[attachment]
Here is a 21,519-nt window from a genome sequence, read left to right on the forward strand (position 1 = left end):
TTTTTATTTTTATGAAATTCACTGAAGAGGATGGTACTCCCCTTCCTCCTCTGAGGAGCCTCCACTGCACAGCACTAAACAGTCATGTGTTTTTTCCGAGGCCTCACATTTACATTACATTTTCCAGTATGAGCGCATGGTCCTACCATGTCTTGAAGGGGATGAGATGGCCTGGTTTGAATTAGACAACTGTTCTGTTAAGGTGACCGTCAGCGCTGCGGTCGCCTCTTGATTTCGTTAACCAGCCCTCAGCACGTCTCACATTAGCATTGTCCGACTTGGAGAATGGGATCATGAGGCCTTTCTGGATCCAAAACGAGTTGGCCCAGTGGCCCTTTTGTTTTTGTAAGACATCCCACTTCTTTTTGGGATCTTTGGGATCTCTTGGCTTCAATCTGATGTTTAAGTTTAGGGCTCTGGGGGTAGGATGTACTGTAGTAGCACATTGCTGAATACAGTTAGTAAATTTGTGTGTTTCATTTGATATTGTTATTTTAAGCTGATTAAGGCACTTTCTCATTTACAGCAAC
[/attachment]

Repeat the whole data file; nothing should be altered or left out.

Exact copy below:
Here is a 21,519-nt window from a genome sequence, read left to right on the forward strand (position 1 = left end):
TTTTTATTTTTATGAAATTCACTGAAGAGGATGGTACTCCCCTTCCTCCTCTGAGGAGCCTCCACTGCACAGCACTAAACAGTCATGTGTTTTTTCCGAGGCCTCACATTTACATTACATTTTCCAGTATGAGCGCATGGTCCTACCATGTCTTGAAGGGGATGAGATGGCCTGGTTTGAATTAGACAACTGTTCTGTTAAGGTGACCGTCAGCGCTGCGGTCGCCTCTTGATTTCGTTAACCAGCCCTCAGCACGTCTCACATTAGCATTGTCCGACTTGGAGAATGGGATCATGAGGCCTTTCTGGATCCAAAACGAGTTGGCCCAGTGGCCCTTTTGTTTTTGTAAGACATCCCACTTCTTTTTGGGATCTTTGGGATCTCTTGGCTTCAATCTGATGTTTAAGTTTAGGGCTCTGGGGGTAGGATGTACTGTAGTAGCACATTGCTGAATACAGTTAGTAAATTTGTGTGTTTCATTTGATATTGTTATTTTAAGCTGATTAAGGCACTTTCTCATTTACAGCAAC